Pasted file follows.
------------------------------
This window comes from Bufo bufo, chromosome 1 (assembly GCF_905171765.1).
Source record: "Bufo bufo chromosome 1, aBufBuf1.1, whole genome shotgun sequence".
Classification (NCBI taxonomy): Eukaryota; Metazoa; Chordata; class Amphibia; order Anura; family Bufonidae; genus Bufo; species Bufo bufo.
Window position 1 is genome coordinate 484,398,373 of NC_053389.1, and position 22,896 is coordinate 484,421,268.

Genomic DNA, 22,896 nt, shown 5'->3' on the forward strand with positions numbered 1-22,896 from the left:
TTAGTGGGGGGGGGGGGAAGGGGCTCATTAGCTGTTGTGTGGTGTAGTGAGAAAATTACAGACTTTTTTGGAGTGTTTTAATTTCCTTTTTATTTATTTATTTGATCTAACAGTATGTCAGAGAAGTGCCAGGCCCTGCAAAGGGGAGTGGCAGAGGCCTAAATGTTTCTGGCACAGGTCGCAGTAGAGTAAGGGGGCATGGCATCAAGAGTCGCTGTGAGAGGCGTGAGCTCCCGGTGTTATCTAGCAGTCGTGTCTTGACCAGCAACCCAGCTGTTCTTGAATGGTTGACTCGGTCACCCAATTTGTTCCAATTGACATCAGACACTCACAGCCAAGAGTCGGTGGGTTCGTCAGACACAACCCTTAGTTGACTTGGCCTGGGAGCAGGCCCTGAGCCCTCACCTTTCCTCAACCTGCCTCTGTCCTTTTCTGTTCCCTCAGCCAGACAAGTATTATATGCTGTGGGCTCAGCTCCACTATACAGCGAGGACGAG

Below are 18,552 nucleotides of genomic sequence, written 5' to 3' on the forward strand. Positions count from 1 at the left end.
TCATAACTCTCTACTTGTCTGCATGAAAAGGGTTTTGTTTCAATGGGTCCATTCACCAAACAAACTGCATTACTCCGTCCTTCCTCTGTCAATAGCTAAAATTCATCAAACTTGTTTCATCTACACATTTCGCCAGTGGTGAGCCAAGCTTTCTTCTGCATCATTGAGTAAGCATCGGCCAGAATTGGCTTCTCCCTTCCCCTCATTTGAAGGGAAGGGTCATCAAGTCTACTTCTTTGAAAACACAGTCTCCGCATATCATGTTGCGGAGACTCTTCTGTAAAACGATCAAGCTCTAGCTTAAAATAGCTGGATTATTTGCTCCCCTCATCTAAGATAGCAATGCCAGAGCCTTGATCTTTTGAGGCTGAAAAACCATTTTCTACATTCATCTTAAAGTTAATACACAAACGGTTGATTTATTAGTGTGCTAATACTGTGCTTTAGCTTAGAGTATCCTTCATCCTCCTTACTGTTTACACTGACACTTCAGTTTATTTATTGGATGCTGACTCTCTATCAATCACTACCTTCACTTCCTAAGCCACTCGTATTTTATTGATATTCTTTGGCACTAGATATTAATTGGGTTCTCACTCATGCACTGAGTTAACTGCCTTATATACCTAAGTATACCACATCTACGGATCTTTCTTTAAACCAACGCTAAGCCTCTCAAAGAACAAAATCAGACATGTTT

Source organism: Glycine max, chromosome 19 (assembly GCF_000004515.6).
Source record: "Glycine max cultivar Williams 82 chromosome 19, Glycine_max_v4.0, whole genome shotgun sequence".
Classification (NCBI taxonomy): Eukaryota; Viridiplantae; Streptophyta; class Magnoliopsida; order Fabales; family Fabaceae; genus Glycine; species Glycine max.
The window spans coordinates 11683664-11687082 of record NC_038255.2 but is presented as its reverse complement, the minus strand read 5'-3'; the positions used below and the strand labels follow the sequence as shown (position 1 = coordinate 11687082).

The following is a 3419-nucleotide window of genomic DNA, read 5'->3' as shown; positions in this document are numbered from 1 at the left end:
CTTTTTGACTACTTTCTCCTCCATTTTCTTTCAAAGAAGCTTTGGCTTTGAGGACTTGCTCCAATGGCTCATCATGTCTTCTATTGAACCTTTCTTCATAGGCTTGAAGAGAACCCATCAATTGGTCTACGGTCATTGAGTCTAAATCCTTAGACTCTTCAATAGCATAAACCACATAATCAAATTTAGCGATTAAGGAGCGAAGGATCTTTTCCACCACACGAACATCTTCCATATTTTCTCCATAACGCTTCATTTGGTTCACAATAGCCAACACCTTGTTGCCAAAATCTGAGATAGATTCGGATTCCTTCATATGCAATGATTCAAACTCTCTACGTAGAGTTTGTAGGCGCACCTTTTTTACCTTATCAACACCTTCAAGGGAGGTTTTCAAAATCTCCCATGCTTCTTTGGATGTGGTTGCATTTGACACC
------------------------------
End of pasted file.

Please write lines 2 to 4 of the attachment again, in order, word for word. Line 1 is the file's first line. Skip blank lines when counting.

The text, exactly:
Source record: "Bufo bufo chromosome 1, aBufBuf1.1, whole genome shotgun sequence".
Classification (NCBI taxonomy): Eukaryota; Metazoa; Chordata; class Amphibia; order Anura; family Bufonidae; genus Bufo; species Bufo bufo.
Window position 1 is genome coordinate 484,398,373 of NC_053389.1, and position 22,896 is coordinate 484,421,268.